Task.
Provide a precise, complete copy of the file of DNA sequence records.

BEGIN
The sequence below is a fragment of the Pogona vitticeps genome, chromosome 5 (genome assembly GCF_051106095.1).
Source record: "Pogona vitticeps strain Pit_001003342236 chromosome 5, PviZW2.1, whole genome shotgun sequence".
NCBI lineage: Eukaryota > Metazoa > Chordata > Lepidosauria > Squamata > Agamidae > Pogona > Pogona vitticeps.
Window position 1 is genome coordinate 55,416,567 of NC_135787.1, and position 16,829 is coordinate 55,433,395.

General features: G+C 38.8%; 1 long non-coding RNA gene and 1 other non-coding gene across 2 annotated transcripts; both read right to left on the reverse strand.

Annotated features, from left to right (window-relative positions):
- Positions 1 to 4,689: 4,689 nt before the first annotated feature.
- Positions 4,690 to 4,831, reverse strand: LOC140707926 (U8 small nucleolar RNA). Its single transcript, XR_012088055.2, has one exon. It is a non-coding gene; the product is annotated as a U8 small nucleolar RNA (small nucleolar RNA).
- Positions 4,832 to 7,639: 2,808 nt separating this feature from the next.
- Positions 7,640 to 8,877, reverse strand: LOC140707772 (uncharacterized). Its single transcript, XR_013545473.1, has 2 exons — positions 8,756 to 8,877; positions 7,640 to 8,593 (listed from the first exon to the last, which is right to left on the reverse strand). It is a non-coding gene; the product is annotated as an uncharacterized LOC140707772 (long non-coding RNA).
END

The sequence below is a fragment of the Pogona vitticeps genome, chromosome 5 (genome assembly GCF_051106095.1).
Source record: "Pogona vitticeps strain Pit_001003342236 chromosome 5, PviZW2.1, whole genome shotgun sequence".
NCBI lineage: Eukaryota > Metazoa > Chordata > Lepidosauria > Squamata > Agamidae > Pogona > Pogona vitticeps.
Window position 1 is genome coordinate 55,416,567 of NC_135787.1, and position 16,829 is coordinate 55,433,395.

General features: G+C 38.8%; 1 long non-coding RNA gene and 1 other non-coding gene across 2 annotated transcripts; both read right to left on the reverse strand.

Annotated features, from left to right (window-relative positions):
- Positions 1 to 4,689: 4,689 nt before the first annotated feature.
- Positions 4,690 to 4,831, reverse strand: LOC140707926 (U8 small nucleolar RNA). Its single transcript, XR_012088055.2, has one exon. It is a non-coding gene; the product is annotated as a U8 small nucleolar RNA (small nucleolar RNA).
- Positions 4,832 to 7,639: 2,808 nt separating this feature from the next.
- Positions 7,640 to 8,877, reverse strand: LOC140707772 (uncharacterized). Its single transcript, XR_013545473.1, has 2 exons — positions 8,756 to 8,877; positions 7,640 to 8,593 (listed from the first exon to the last, which is right to left on the reverse strand). It is a non-coding gene; the product is annotated as an uncharacterized LOC140707772 (long non-coding RNA).